While waiting in a line before sorting through hundreds of coats, 9-year-old Madisyn Fleener showed off her old winter coat, which she had outgrown and barely fit.
Her grandmother, Theresa Kennedy, had brought Madisyn to Operation Bundle Up, an annual winter coat giveaway run by the United Way of Johnson County to get her a new one. Madisyn was looking forward to getting a new coat — perhaps one with rainbow colors — and wanted to get a pair of mittens as well.
Kennedy has had custody of three of her grandchildren for about four years. Their mother was sent to prison, leaving Kennedy with the choice of taking care of the kids or having them placed in foster care. For Kennedy, who has been both widowed and divorced, taking care of three kids has been an incredible challenge, but one that has been worthwhile, she said.
“It means everything to keep the family together,” Kennedy said.
Last year, she lost her job, home and car, and ended up spending about nine months in a homeless shelter in Marion County with the kids, before getting housing in Franklin through the U.S. Department of Housing and Urban Development. She’s looking for work, but for now is relying on food stamps and assistance from organizations such as the United Way to help makes ends meet, she said.
This year, the United Way gathered nearly 1,600 new and gently used coats, along with hats, gloves, mittens and scarves, to give away to local children. In the past decade, more than 12,000 coats have been given away to families in need, United Way of Johnson County Executive Director Nancy Lohr Plake said.
Coats left over will be passed to other organizations so families that weren’t able to make it to the event will have another opportunity to get warm winter gear, Plake said.
With temperatures dipping near or below freezing overnight, the need for warm coats, hats and gloves was on the minds of dozens families lined up at Turning Point Church on Thursday afternoon, about an hour before the doors were set to open.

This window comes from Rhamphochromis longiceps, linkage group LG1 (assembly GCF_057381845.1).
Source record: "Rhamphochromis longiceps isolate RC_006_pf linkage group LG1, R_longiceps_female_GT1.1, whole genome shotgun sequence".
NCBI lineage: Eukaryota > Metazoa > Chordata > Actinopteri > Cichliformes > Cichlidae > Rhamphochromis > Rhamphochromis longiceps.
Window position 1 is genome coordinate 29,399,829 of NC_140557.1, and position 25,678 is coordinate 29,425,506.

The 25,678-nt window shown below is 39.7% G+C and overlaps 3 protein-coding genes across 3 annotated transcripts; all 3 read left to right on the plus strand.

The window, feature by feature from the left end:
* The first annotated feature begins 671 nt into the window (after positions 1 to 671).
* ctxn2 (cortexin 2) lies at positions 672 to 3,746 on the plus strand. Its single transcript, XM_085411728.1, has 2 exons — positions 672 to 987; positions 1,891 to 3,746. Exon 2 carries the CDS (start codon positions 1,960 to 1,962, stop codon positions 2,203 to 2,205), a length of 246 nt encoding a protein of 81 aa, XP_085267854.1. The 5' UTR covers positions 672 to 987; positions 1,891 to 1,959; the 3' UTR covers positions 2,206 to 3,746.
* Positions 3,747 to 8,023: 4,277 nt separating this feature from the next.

Turnout tends to be better when cold weather already has arrived, because that means getting proper winter clothing will be on the minds of parents and grandparents, Plake said.
Kennedy said she didn’t know how she would pay for coats for three kids without the United Way program.
“I wouldn’t have had the money,” she said.
Kennedy appreciates the help she has received from the community, and hopes that she will have the opportunity to help others in the future, she said.
For Valerie Schlenz, a single mother of four kids, ranging from a 1-year-old daughter to an 8-year-old boy, getting coats means she’ll have money for a Thanksgiving meal and Christmas gifts.
Schlenz, of Greenwood, lost her job last month. She found a new job, which she starts Wednesday, but the time off work put a strain on her finances, she said.
About 100 volunteers were at the church for two shifts, checking people’s IDs, helping families navigate through rows of coats and playing with kids while their parents searched for clothing, Plake said.
Danny Goggans, a freshman at Franklin College, was helping families bag up their coats and winter items. He was part of a class of students who were volunteering, and wanted the opportunity to get to know people in the Franklin community and help those in need, he said.
Here is how many coats the United Way of Johnson County has collected and distributed for Operation Bundle Up the past five years. Coats not given out are taken to other local organizations who can give the items to families who need them.
Year;coats collected;coats distributed;families helped
SOURCE: United Way of Johnson County